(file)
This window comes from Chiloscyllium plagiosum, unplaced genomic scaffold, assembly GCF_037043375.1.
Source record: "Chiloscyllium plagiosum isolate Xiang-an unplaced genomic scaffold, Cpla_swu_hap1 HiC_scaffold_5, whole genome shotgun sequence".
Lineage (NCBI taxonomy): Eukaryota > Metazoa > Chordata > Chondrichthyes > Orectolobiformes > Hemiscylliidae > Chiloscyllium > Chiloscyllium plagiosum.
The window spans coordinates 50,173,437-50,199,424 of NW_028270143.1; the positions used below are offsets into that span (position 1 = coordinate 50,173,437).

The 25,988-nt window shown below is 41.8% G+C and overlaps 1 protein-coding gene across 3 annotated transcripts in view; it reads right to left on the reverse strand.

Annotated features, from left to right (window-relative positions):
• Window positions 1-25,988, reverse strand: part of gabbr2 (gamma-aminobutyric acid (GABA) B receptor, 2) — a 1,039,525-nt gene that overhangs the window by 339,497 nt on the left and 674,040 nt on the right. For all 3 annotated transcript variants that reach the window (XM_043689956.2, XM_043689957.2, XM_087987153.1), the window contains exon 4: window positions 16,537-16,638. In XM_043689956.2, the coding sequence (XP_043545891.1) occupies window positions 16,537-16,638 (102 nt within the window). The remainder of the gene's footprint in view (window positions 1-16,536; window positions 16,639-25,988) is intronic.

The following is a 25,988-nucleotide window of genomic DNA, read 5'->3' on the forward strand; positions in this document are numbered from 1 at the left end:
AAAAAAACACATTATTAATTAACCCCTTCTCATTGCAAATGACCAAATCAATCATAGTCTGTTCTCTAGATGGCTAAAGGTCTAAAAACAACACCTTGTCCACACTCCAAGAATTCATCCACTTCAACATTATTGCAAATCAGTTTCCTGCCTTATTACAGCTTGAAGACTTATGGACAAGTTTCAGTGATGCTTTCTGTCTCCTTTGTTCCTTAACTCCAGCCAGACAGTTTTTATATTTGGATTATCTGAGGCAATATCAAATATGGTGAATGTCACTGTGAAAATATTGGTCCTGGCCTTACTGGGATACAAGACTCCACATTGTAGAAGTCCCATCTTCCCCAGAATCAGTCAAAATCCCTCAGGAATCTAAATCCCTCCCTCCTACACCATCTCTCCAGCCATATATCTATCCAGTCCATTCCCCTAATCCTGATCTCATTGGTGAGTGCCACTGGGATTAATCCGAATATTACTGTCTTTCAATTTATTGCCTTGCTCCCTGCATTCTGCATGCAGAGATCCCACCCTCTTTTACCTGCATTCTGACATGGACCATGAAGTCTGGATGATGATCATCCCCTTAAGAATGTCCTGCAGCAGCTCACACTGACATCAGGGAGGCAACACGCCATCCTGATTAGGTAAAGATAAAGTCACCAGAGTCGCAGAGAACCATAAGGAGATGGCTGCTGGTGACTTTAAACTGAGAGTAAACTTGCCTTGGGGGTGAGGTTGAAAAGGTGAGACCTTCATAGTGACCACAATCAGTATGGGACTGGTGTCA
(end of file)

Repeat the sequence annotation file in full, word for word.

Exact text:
This window comes from Chiloscyllium plagiosum, unplaced genomic scaffold, assembly GCF_037043375.1.
Source record: "Chiloscyllium plagiosum isolate Xiang-an unplaced genomic scaffold, Cpla_swu_hap1 HiC_scaffold_5, whole genome shotgun sequence".
Lineage (NCBI taxonomy): Eukaryota > Metazoa > Chordata > Chondrichthyes > Orectolobiformes > Hemiscylliidae > Chiloscyllium > Chiloscyllium plagiosum.
The window spans coordinates 50,173,437-50,199,424 of NW_028270143.1; the positions used below are offsets into that span (position 1 = coordinate 50,173,437).

The 25,988-nt window shown below is 41.8% G+C and overlaps 1 protein-coding gene across 3 annotated transcripts in view; it reads right to left on the reverse strand.

Annotated features, from left to right (window-relative positions):
• Window positions 1-25,988, reverse strand: part of gabbr2 (gamma-aminobutyric acid (GABA) B receptor, 2) — a 1,039,525-nt gene that overhangs the window by 339,497 nt on the left and 674,040 nt on the right. For all 3 annotated transcript variants that reach the window (XM_043689956.2, XM_043689957.2, XM_087987153.1), the window contains exon 4: window positions 16,537-16,638. In XM_043689956.2, the coding sequence (XP_043545891.1) occupies window positions 16,537-16,638 (102 nt within the window). The remainder of the gene's footprint in view (window positions 1-16,536; window positions 16,639-25,988) is intronic.

The following is a 25,988-nucleotide window of genomic DNA, read 5'->3' on the forward strand; positions in this document are numbered from 1 at the left end:
AAAAAAACACATTATTAATTAACCCCTTCTCATTGCAAATGACCAAATCAATCATAGTCTGTTCTCTAGATGGCTAAAGGTCTAAAAACAACACCTTGTCCACACTCCAAGAATTCATCCACTTCAACATTATTGCAAATCAGTTTCCTGCCTTATTACAGCTTGAAGACTTATGGACAAGTTTCAGTGATGCTTTCTGTCTCCTTTGTTCCTTAACTCCAGCCAGACAGTTTTTATATTTGGATTATCTGAGGCAATATCAAATATGGTGAATGTCACTGTGAAAATATTGGTCCTGGCCTTACTGGGATACAAGACTCCACATTGTAGAAGTCCCATCTTCCCCAGAATCAGTCAAAATCCCTCAGGAATCTAAATCCCTCCCTCCTACACCATCTCTCCAGCCATATATCTATCCAGTCCATTCCCCTAATCCTGATCTCATTGGTGAGTGCCACTGGGATTAATCCGAATATTACTGTCTTTCAATTTATTGCCTTGCTCCCTGCATTCTGCATGCAGAGATCCCACCCTCTTTTACCTGCATTCTGACATGGACCATGAAGTCTGGATGATGATCATCCCCTTAAGAATGTCCTGCAGCAGCTCACACTGACATCAGGGAGGCAACACGCCATCCTGATTAGGTAAAGATAAAGTCACCAGAGTCGCAGAGAACCATAAGGAGATGGCTGCTGGTGACTTTAAACTGAGAGTAAACTTGCCTTGGGGGTGAGGTTGAAAAGGTGAGACCTTCATAGTGACCACAATCAGTATGGGACTGGTGTCA